What about other people?

I am going to try to tackle a subject which, after confession, presented one of the biggest challenges when I thought about become Catholic. It’s also been a challenge to write about and this blog post has been re-drafted many times over the past few weeks. Unlike Confession, this isn’t a particularly Catholic problem or even a Christian problem. I think I would have had difficulties no matter which religion I was thinking of following.

For close to twenty years, I had as little to do with formal religion as possible. Whatever the rights and wrongs are of this decision, I undoubtedly learnt much from my experience of being outside the church. Apart from a flirtation with atheism which lasted only a few months, I never stopped believing in God although there were periods when I slipped into agnosticism and concluded that God was unknown and unknowable.

Over time, even though I practised no religion, I often felt that I was touched by God through encounters with other people. Sometimes these were people whose lives crossed mine directly and sometimes they were people I read about who had done something remarkable to help others or overcome great difficulties. Not all of them were Christians and many of them were not religious.

After my first and second pregnancy, I suffered persistent health problems and started to practise yoga, meditation and Tai Chi, although not all at the same time. This helped my body to heal, but also helped me, until then a stressed type A personality, to achieve a more balanced and peaceful state of mind. When I concentrated on my breathing, I also became aware of God in me and around me. However, I avoided churches and anything to do with Christianity until I was faced with a difficult situation and it seemed I could do nothing but pray.

Despite the fact that I came to Mass, I had absolutely no intention of ever again making a formal commitment to any religion until I quite suddenly experienced what might be described as a call to become Catholic. This delighted, terrified and confused me. However, I worried that being Catholic involved believing that Muslims, Sikhs, Buddhists were outside the limits of God’s mercy, and that even my Protestant family and friends were on paths which led to a spiritual dead end.

If the answer to any of the above questions was ‘yes’, then I was quite clear what my response to Catholicism would be. To borrow a phrase from our recent referendum campaign, I was going to say, ‘No Thanks.’

I had recognised God at work in my life when I was still firmly planted in the Protestant church. After I decided to have nothing to do with churches, I gradually realised that that didn’t change the fact that God was still there, quietly working in my life. Therefore I would be dishonest if I signed up for a religion which forced me to believe that everyone outside it was on a path to hell.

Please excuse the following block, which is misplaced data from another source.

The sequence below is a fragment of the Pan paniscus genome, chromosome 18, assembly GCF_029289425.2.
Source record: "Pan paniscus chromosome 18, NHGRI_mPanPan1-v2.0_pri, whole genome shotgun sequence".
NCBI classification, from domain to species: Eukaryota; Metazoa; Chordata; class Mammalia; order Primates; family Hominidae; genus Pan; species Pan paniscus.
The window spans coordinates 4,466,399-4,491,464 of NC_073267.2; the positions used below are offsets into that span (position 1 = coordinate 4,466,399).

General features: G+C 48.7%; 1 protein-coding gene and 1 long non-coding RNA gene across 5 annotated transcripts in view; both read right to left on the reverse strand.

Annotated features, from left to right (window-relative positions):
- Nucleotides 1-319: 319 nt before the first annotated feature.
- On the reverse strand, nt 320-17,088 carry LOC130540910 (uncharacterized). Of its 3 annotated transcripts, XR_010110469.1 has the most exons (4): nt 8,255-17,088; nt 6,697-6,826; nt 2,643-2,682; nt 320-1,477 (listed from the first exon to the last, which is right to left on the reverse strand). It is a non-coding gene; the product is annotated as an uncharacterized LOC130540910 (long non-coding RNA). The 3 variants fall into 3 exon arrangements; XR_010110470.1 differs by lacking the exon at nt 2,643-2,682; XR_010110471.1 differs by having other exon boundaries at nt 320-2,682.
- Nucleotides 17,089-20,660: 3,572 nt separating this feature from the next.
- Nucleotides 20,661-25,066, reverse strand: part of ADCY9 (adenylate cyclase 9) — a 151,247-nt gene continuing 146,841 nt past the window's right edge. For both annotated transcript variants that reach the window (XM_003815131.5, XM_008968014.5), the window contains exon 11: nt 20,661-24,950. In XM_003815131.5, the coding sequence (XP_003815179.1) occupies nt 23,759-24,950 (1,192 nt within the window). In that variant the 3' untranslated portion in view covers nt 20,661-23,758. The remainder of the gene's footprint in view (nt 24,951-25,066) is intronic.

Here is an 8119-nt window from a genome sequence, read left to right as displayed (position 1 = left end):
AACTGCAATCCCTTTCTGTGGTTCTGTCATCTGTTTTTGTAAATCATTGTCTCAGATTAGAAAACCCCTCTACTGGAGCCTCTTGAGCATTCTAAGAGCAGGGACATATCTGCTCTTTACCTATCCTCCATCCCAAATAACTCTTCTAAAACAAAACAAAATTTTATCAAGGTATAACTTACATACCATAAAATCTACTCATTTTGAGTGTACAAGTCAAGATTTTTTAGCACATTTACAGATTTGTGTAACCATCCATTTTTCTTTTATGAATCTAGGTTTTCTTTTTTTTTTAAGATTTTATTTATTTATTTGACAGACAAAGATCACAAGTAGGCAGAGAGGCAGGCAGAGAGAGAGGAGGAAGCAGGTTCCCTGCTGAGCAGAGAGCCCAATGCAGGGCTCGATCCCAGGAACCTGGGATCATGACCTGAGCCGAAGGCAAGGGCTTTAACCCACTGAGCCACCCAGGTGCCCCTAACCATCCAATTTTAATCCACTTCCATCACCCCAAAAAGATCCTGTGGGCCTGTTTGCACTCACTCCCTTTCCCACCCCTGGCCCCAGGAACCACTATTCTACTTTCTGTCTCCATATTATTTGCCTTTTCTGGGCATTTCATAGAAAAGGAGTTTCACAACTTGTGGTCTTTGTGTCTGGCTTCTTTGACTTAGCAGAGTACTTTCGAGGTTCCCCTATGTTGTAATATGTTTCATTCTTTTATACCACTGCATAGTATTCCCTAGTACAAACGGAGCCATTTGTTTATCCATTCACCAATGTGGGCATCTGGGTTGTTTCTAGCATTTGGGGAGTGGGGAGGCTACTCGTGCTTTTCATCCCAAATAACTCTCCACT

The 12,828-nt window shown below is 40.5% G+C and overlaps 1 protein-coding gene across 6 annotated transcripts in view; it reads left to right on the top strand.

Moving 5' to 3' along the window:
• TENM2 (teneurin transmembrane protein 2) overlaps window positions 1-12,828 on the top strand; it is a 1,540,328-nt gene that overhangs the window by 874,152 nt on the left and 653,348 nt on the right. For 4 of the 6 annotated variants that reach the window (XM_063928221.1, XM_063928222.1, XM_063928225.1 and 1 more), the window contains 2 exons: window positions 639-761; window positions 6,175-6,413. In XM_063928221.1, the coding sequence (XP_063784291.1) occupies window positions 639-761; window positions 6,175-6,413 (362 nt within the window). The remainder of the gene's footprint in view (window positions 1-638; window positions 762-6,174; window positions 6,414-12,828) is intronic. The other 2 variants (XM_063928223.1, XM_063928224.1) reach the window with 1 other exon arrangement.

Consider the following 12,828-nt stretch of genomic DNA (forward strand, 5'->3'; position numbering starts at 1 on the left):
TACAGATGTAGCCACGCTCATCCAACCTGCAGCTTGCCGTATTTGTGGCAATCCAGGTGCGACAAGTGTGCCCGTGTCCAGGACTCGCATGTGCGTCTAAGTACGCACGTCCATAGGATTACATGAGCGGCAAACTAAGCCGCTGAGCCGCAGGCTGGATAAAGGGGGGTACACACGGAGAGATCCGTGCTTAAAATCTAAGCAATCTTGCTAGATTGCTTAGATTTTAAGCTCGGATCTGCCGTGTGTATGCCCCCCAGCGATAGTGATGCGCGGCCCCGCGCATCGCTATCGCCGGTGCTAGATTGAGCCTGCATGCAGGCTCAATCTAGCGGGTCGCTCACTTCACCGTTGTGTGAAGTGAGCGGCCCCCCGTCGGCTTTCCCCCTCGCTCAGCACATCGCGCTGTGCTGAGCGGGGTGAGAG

This question particularly affected me because I was brought up in a church which had branched off many times from other churches since the Reformation, each new group believing that they were right and that the prospects of the previous group, as far as salvation was concerned, were at best precarious. We were very suspicious of other Protestant groups, complaining that they did not keep the Sabbath day or that they held only one church service on Sunday. Catholics were probably seen as being at least as bad as pagans, and probably worse since they had corrupted Christianity.

I was very wary about committing myself to a religion if that meant not recognising God at work in the life of another, unless they fulfilled all the conditions which I or my religious group had devised about what God’s work should look like.

When I began asking Father K about Catholicism, he said he would give me a copy of the catechism to help me with my questions. Fine, I thought, remembering the booklet-sized Shorter Catechism which I had learnt off by heart as a child. When Father K, presented me with a black book thicker than the Bible, I thought he was winding me up. Did he really expect me to get through it? I haven’t read it all cover to cover, but it has been useful.

When I asked Father K about the Catholic church’s attitude to other religions, he told me to look at the Catechism of the Catholic Church (CCC) 1257, which says that God works through His sacraments, but that he is also above them. The Catholic idea of sacraments still seemed very mysterious to me and so I kept on hunting in the catechism until I found this:

Since Christ died for all and since all men are in fact called to one and the same destiny, which is divine, we must hold that the Holy Spirit offers to all the possibility of being made partakers in a way known to God, of the Paschal mystery (CCC 1260).

That was good enough for me and I took it as proof that I could join the Catholic church without having to mentally condemn all of the rest of the world’s population. I was still faced with the challenge of how I as an individual could reconcile the feeling that God is at work in all people with
a very strong and specific call to become Catholic.

I came back to the verse, “My thoughts are not your thoughts and my ways are not your ways.” God is infinite and I am finite and limited in my understanding. He may be at work throughout humanity in many different ways, but it was clear that he wanted to work in my life in a very specific way.

I’ll leave the last words on the subject to the Jesuit, Father Gerard W. Hughes, who wrote in ‘Cry of Wonder’:

Experience was beginning to teach me that perhaps God was not nearly as fussy about religious denominations as we the clergy. God was to be found in all kinds of people, manifesting Godself in the genuine love, compassion and truthfulness of their lives.

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